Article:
At this point I should note that I’m sure there are some people for whom the self-directed route won’t work – this post isn’t meant to be financial advice but rather my take on my experience. I certainly couldn’t have gone with a self-directed retirement account ten years ago – I wouldn’t have known where to start. I don’t fault those who want to pay advisory fees for what they value as good advice and I recognize that some people need more hand-holding through the process (we certainly did in the beginning). That said, with the wealth of resources available on the Internet (and particularly the good reading that many readers pointed me to in the Bogleheads community, which simplified things a lot), I feel good enough about keeping it simple and doing it myself. I’m sure that some people have situations more complex than mine where more advice may be worth some price.

At any rate, I decided that self-directed would work for me and the process to move an IRA to a new custodian (Merrill Edge in this case) is really pretty simple.

Furthermore, Greg has noted in the past that Bank of America often has a bonus for moving money into Merrill Edge. When I first looked for information on that, I found the bonuses he’s mentioned before, which come with the following tiers (again, this is for deposits in Merrill Edge):

  • Deposit $20K, get $100 bonus
  • Deposit $50K, get $150 bonus
  • Deposit $100K, get $250 bonus
  • Deposit $200K, get $600 bonus
  • Link to this promotion (but keep reading for a better offer)

With a goal of depositing $100K, I’d thought we’d be hoping for a $250 bonus. However, I chatted with a bank rep and I was surprised to find that each account (IRA and “cash management”, which is the taxable self-directed brokerage account) is eligible for a bonus separately. The rep gave me as an example the idea that if I deposited $50K in an IRA, I’d get a $150 bonus and if I then put $20K in a cash management account, I’d get another $100 bonus. I found that kind of funny — someone who splits $70K over two accounts gets the same bonus as someone who puts $100K (or even up to $199K) in a single account. Greg later confirmed that the two accounts are indeed bonused separately, so that wasn’t a mistake.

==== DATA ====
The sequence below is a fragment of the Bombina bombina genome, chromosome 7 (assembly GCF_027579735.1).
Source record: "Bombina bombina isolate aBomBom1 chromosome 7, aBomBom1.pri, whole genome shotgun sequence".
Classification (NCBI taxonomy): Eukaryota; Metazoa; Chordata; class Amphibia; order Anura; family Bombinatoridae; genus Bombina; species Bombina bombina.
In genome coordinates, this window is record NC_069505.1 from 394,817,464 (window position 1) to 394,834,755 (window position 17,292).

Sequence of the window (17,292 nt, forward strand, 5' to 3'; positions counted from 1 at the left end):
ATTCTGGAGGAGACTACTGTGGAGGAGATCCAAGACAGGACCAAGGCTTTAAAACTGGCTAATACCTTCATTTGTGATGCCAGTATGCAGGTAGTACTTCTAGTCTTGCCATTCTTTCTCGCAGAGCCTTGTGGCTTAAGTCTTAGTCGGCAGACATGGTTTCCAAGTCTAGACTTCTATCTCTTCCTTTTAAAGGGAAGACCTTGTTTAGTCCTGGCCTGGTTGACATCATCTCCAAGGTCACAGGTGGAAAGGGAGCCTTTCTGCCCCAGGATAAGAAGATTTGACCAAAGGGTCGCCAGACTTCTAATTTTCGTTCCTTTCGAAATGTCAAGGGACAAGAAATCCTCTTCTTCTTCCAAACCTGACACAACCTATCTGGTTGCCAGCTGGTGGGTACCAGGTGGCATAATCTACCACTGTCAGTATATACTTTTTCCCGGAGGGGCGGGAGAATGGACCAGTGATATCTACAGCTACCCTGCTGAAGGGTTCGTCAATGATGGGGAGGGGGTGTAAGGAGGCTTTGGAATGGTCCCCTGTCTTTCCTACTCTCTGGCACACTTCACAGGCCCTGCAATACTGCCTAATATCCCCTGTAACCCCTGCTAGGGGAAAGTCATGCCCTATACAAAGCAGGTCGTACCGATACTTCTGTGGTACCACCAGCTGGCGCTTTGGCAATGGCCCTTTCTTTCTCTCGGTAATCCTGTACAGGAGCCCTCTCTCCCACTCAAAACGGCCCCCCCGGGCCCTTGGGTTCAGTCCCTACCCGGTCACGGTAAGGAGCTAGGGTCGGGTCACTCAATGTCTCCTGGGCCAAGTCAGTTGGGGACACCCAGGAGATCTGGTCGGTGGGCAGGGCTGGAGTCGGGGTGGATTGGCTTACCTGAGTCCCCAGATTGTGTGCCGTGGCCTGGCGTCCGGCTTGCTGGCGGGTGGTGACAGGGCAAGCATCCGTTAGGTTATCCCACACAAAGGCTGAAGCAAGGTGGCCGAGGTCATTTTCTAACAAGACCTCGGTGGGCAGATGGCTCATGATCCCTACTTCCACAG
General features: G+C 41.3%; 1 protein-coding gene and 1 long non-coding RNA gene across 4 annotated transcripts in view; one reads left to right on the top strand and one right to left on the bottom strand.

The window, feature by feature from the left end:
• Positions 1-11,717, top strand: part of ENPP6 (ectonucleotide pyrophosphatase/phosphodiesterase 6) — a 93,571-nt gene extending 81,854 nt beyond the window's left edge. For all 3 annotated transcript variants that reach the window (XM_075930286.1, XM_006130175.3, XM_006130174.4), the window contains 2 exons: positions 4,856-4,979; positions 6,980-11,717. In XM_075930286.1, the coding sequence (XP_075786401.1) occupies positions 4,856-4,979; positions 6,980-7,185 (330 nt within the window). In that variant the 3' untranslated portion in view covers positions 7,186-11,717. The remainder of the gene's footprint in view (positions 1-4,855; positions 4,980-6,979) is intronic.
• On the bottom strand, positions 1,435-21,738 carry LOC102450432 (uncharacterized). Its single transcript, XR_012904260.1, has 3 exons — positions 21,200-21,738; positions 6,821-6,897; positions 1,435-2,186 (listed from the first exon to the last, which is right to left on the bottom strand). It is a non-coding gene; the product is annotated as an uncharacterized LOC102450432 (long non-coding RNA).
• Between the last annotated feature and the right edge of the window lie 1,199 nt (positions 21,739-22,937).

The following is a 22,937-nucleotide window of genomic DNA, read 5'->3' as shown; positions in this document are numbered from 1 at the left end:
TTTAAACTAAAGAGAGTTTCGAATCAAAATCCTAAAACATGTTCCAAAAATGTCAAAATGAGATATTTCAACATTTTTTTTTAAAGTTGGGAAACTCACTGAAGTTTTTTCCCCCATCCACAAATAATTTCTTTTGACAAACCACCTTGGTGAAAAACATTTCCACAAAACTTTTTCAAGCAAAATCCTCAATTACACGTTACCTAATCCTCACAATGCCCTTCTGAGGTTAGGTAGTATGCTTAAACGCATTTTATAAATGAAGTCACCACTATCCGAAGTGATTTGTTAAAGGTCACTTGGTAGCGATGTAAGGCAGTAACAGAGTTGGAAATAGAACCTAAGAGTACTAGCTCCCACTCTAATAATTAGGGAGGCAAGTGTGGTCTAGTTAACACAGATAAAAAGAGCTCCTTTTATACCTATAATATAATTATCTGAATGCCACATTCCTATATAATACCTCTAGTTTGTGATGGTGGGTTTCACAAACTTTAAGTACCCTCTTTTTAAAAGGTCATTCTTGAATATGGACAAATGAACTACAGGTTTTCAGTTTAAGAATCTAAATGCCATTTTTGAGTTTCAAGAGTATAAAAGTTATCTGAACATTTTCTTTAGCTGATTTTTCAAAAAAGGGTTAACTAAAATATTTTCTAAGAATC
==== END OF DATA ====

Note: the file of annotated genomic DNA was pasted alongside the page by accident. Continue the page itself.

However, I later found a link on an Internet forum for an even better offer to get an additional 50% on the bonuses above for people who join the Preferred Rewards program:

  • Deposit $20K, get $100 $150 bonus
  • Deposit $50K, get $150 $225 bonus
  • Deposit $100K, get $250 $375 bonus
  • Deposit $200K, get $600 $900 bonus
  • Link to this promotion

In other words, depositing $50K in an IRA (or rather just transferring my IRA from another brokerage to Merrill Edge) and depositing $20K in a cash management account would make me eligible for a bonus of $375. If you have the ability to do $50K in an IRA and $50K in a cash management account, that would be a total bonus of $450. While that isn’t amazing considering the many bank bonuses that exist in the world today (I recently wrote about several that I’ve done this year that are better deals), it certainly beats opening these investment accounts without bonuses. Note that the $900 bonus on $200K isn’t bad at all and probably isn’t out of reach for many readers who have been saving for retirement for many years. I was ready to change up our IRAs anyway — getting this bonus money (which is available if you sign up by July 15th) is icing on the cake. Note that you don’t need to get top-tier Platinum Honors in order to get those bonuses — you just need to qualify for the Preferred Rewards program (as a reminder, that means you need to also have a personal Bank of America checking account). The bottom tier of Preferred Rewards — the Gold tier — only requires $20K on deposit.

And it gets a bit better yet.

Fast track to Preferred Rewards thanks to retirement planning funds

A nice thing about the offer above (which, again, is currently available through July 15th, 2020) is that it creates somewhat of a fast track to Bank of America’s Preferred Rewards. Whereas the program ordinarily requires an average monthly balance of $100K or more for 3 months, new members have a bit of an easier path. This is from the terms of the offer noted above (bold type is mine):